Only Joking: What’s So Funny about Making People Laugh? [Hardcover]
Jimmy Carr (Author), Lucy Greeves (Author)
Very funny 24 April 2007
By Jed Pokojowiec – Published on Amazon.com
This is one of the few library books that I managed to finish reading before I had to return it. Not only did I learn a fair bit about humor (did you know that some animals laugh?) but the book appealed to my warped sense of humor. There’s a quote at the beginning of each chapter — “God is a comedian, performing for an audience that is too afaid to laugh. Nietzsche”. There’s a joke at the bottom of almost every page — “What do I think of Western civilisation? I think it would be a very good idea.–Mahatma Gandhi”. Each chapter ends with a couple of pages of jokes — “Remember: it takes forty-two muscles to frown and only four to pull the trigger of a decent sniper rifle.–Mitch Henderson”. And the text itself can be very funny — “In Rome there was a special fool market, a sort of boutique adjunct to the main slave market, where you could buy a genuine idiot. These days you can’t give them away, but in the first century A.D. they were reassuringly expensive.” And, by the way, some of the jokes are definitely NOT G rated.
Not Just for Laughs 21 Mar 2007
By bronx book nerd – Published on Amazon.com
This book is both an entertaining and informative treatise on humor, laughter, joking and comedy. Authors Carr and Greeve craftily combine serious research with genuine humor and comedy. The best feature of the book are the hundreds of jokes that are included in the book – one joke at the bottom of each page and a series of jokes to conclude each chapter. There are interesting and insightful discussions about the place of humor in the human psyche, cultural development, and politics, among others. The authors give proper due to appropriate sources, both scholarly and other. At times, however, they segue into their own theories without clearly stating so, while giving the impression that their conlcusions are supported by all that preceded them. The two final chapters were a letdown, with an unnecessarily long review of the place of offensive humor, and a somewhat anticlimatic concluding chapter. The only other criticism I have is that a disproportionate number of Carr’s jokes appear among those at the bottom of the pages, presumably objectivelty selected from a very large number of candidates. Seems like a bit of nepotism by the father of these one liners (though they are very funny). Nevertheless, I highly recommend this book for the sheer enjoyment of the humor and the well-covered history and role of comedy.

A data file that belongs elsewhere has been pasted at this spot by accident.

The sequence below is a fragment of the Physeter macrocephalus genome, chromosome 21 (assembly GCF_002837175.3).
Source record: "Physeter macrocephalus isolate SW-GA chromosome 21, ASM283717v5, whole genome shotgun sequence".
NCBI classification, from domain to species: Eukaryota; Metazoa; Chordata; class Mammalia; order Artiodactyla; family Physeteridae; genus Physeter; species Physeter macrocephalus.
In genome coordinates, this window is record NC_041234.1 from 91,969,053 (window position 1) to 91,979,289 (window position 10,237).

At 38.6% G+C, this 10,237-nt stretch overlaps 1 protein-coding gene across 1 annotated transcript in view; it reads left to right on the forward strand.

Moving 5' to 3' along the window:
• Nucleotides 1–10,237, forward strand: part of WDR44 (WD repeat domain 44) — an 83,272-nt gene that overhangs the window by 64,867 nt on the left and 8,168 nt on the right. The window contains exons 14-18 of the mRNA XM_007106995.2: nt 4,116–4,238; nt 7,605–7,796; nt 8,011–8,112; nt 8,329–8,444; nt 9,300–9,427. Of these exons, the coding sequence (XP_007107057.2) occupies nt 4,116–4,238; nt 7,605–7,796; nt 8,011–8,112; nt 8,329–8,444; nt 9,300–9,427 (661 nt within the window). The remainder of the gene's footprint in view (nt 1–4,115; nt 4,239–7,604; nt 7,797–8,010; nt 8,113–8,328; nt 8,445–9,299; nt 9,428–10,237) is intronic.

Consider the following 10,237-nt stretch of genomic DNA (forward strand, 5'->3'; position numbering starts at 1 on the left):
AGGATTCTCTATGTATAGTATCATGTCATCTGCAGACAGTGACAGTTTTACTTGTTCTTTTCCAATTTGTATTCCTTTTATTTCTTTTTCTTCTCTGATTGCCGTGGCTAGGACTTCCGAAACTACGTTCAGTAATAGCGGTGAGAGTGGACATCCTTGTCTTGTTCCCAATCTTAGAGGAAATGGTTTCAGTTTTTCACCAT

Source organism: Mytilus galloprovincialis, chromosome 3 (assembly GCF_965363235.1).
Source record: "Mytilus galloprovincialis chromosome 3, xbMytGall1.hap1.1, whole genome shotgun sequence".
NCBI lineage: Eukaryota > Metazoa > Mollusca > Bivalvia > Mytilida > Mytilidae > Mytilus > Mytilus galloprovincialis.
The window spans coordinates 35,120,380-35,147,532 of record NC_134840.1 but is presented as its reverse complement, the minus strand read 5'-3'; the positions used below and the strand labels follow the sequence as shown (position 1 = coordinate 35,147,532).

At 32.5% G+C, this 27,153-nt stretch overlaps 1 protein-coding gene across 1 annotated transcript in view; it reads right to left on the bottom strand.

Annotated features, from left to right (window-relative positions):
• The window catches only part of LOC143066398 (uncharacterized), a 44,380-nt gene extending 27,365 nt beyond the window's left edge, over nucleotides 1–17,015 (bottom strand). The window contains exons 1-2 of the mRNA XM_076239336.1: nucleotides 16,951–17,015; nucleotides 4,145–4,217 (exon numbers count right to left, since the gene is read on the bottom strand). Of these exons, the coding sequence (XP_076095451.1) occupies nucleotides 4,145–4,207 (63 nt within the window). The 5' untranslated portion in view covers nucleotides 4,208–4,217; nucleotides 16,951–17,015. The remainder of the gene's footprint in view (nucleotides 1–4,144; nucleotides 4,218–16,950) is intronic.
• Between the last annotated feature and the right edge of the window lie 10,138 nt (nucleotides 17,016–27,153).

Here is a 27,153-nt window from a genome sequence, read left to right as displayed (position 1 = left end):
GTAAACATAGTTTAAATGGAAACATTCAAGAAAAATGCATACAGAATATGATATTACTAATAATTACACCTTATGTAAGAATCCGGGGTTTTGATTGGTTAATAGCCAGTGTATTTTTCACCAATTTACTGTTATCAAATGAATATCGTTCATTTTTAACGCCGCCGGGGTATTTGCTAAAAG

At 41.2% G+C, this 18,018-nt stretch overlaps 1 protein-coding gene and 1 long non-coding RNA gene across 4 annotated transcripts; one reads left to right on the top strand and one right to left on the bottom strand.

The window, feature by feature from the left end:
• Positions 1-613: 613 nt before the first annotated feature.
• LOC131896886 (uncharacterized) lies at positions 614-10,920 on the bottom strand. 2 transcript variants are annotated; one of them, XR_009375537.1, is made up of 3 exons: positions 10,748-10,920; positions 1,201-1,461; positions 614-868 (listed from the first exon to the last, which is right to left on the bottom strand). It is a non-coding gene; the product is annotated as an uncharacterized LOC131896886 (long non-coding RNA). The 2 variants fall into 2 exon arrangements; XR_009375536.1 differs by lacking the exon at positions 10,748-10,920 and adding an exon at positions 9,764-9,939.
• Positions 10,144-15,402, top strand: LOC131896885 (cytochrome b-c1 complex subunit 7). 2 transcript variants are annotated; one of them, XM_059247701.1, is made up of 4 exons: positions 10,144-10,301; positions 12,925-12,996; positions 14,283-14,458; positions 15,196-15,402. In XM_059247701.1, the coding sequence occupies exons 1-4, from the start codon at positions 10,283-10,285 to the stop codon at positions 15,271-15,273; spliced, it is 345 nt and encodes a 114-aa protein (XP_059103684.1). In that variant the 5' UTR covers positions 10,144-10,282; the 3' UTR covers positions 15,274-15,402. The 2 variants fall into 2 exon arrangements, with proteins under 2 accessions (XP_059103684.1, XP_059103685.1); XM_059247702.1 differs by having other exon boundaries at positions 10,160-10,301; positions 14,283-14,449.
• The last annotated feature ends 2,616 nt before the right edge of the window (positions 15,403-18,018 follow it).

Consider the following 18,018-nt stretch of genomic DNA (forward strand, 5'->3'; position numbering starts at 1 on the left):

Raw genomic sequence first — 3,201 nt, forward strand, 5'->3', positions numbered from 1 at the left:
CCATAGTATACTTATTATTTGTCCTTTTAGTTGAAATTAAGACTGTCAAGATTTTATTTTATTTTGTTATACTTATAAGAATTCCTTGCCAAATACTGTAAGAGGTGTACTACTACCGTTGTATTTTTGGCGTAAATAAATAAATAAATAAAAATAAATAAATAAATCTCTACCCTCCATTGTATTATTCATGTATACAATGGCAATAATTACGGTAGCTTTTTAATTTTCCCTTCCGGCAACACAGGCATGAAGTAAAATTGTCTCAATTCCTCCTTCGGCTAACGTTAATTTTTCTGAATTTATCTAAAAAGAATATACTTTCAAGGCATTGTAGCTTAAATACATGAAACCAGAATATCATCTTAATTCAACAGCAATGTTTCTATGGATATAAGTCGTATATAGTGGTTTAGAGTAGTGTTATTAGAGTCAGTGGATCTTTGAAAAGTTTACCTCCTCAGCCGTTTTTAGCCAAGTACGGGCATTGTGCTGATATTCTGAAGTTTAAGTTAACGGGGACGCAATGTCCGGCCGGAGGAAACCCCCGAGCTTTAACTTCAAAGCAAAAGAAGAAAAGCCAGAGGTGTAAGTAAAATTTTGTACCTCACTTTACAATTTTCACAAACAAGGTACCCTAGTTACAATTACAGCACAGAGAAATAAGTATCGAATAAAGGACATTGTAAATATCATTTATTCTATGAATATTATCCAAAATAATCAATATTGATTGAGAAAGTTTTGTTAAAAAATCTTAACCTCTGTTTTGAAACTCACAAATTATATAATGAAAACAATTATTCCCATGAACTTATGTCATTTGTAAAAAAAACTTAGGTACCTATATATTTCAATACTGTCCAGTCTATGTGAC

Hardcover: 300 pages
Publisher: Gotham Books (21 Sep 2006)
Product Dimensions: 21.6 x 14.8 x 2.9 cm